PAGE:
Tag Archives: Cub

They Could Have Been More Prepared


by Hope Madden

Does this story sound familiar? Friends head into the woods, run into some trouble finding their exact camping spot, settle for an “almost right” spot, tell campfire stories about a lurker in the bushes, and die.

If it doesn’t sound familiar, you are new.

So why, then, is Cub (Welp) immediately scarier than other campground slashers?

Because they’re all little kids.

That is correct. It’s a group of wee Belgian scouts out on their big camping excursion into the wrong damn woods.

Co-writer/director Jonas Govaerts uses that small twist to build a lot of tension as imaginative little Sam (Maurice Luijten) – a boy with an uncertain yet tragic past – believes the campfire tales of Kai, a feral boy who hunts the nearby woods.

Govaerts knows how to wring anxiety as he unveils character, beginning with a group countdown as Sam sprints to try to make the truck that’s leaving for camp. Then there’s a run in with unfriendly French hoods claiming the right to the original camp site, not to mention the inner-troop skirmishes for hierarchy. Childhood is tough, tribalism is brutal, and camping in the woods is just plain stupid. If you don’t know that, again, you are new. No one survives the woods.

Most of the film’s success is due to the strong performances, particularly from Luijten, who is equal parts adorable, earnest, and impressionable. The adult cast is solid enough in a film that knows its territory and agrees to do what it can without redefining anything.

Which, of course, is also Cub’s biggest weakness.

Though Govaerts foreshadows quite well, and his camera captures both the wonder and terror of the woods, he can’t entirely overcome the template he’s chosen for his film. The entire effort just feels too familiar.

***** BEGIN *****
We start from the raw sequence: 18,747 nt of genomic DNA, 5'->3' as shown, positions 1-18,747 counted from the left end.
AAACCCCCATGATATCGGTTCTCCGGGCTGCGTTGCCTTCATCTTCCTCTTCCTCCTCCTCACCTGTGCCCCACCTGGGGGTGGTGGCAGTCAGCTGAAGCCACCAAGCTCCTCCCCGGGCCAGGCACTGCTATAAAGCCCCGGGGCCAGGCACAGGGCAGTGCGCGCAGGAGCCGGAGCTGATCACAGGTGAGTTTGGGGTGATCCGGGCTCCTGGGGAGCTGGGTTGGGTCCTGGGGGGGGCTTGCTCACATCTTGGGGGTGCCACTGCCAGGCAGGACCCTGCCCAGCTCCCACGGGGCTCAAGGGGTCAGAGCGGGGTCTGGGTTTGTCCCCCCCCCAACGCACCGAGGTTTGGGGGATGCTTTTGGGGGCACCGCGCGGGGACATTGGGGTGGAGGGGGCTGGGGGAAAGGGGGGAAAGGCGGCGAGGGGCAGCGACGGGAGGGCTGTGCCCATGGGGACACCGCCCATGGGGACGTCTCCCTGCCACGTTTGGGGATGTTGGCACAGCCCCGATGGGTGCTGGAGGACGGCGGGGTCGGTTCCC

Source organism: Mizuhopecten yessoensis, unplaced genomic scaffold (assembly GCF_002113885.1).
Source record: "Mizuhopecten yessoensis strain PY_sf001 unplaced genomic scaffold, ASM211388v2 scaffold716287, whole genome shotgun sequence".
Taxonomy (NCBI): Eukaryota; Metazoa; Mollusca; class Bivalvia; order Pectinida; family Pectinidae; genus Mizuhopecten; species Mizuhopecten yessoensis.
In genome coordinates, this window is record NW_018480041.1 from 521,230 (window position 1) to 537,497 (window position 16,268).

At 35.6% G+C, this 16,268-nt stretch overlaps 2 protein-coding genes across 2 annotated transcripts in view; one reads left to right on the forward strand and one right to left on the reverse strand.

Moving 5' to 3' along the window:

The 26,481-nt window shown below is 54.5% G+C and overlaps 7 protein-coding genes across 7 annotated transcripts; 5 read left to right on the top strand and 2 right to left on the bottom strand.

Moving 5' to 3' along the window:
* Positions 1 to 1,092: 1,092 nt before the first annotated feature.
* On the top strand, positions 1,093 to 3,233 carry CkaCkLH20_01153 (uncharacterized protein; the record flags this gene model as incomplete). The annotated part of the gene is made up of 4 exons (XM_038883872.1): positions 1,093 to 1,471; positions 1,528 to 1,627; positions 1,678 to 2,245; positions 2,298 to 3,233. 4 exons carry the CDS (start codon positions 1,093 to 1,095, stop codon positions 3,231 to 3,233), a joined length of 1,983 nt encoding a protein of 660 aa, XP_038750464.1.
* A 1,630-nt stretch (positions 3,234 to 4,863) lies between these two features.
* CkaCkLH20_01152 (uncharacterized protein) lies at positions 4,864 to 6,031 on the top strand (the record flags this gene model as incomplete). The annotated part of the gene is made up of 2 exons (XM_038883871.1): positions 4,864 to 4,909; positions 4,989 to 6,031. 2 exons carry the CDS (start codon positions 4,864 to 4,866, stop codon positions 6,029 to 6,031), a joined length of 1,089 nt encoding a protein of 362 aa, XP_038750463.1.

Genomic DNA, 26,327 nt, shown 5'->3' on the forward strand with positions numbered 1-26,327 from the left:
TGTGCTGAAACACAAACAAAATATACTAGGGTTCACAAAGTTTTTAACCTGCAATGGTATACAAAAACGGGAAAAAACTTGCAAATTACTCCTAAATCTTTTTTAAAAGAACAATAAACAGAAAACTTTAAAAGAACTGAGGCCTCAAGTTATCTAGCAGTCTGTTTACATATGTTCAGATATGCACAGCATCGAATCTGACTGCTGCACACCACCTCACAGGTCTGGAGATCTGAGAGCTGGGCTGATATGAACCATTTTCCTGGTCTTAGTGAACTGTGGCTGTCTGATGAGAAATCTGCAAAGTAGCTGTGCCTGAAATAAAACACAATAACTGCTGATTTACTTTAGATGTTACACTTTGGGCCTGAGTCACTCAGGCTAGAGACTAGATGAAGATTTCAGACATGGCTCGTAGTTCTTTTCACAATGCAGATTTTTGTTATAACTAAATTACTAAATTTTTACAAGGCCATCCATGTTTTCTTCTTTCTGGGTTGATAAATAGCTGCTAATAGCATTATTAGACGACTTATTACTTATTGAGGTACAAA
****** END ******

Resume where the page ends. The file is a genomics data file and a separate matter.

That doesn’t make the film an outright disappointment, either. There are bright, gnarly moments here and there. Govaerts just can’t finally deliver all the goods.


Fright Club: It Follows and Anticipated Horror of 2015

David Robert Mitchell invites you to the best American horror film in years.

It Follows is a coming of age tale that mines a primal terror. Moments after a sexual encounter with a new boyfriend, Jay discovers that she is cursed. He has passed on some kind of entity – a demonic menace that will follow her until it either kills her or she passes it on to someone else the same way she got it.

Yes, it’s the STD or horror movies, but don’t let that dissuade you. Mitchell understands the anxiety of adolescence and he has not simply crafted yet another cautionary tale about premarital sex.

Mitchell has captured that fleeting yet dragging moment between childhood and adulthood and given the lurking dread of that time of life a powerful image. There is something that lies just beyond the innocence of youth. You feel it in every frame and begin to look out for it, walking toward you at a consistent pace, long before the characters have begun to check the periphery themselves.

Mitchell’s provocatively murky subtext is rich with symbolism but never overwhelmed by it. His capacity to draw an audience into this environment, this horror, is impeccable and the result is a lingering sense of unease that will have you checking the perimeter for a while to come.

What else are we looking forward to this year? Here’s a quick list:


Crimson Peak

Final Girl

Let Us Prey

Goodnight Mommy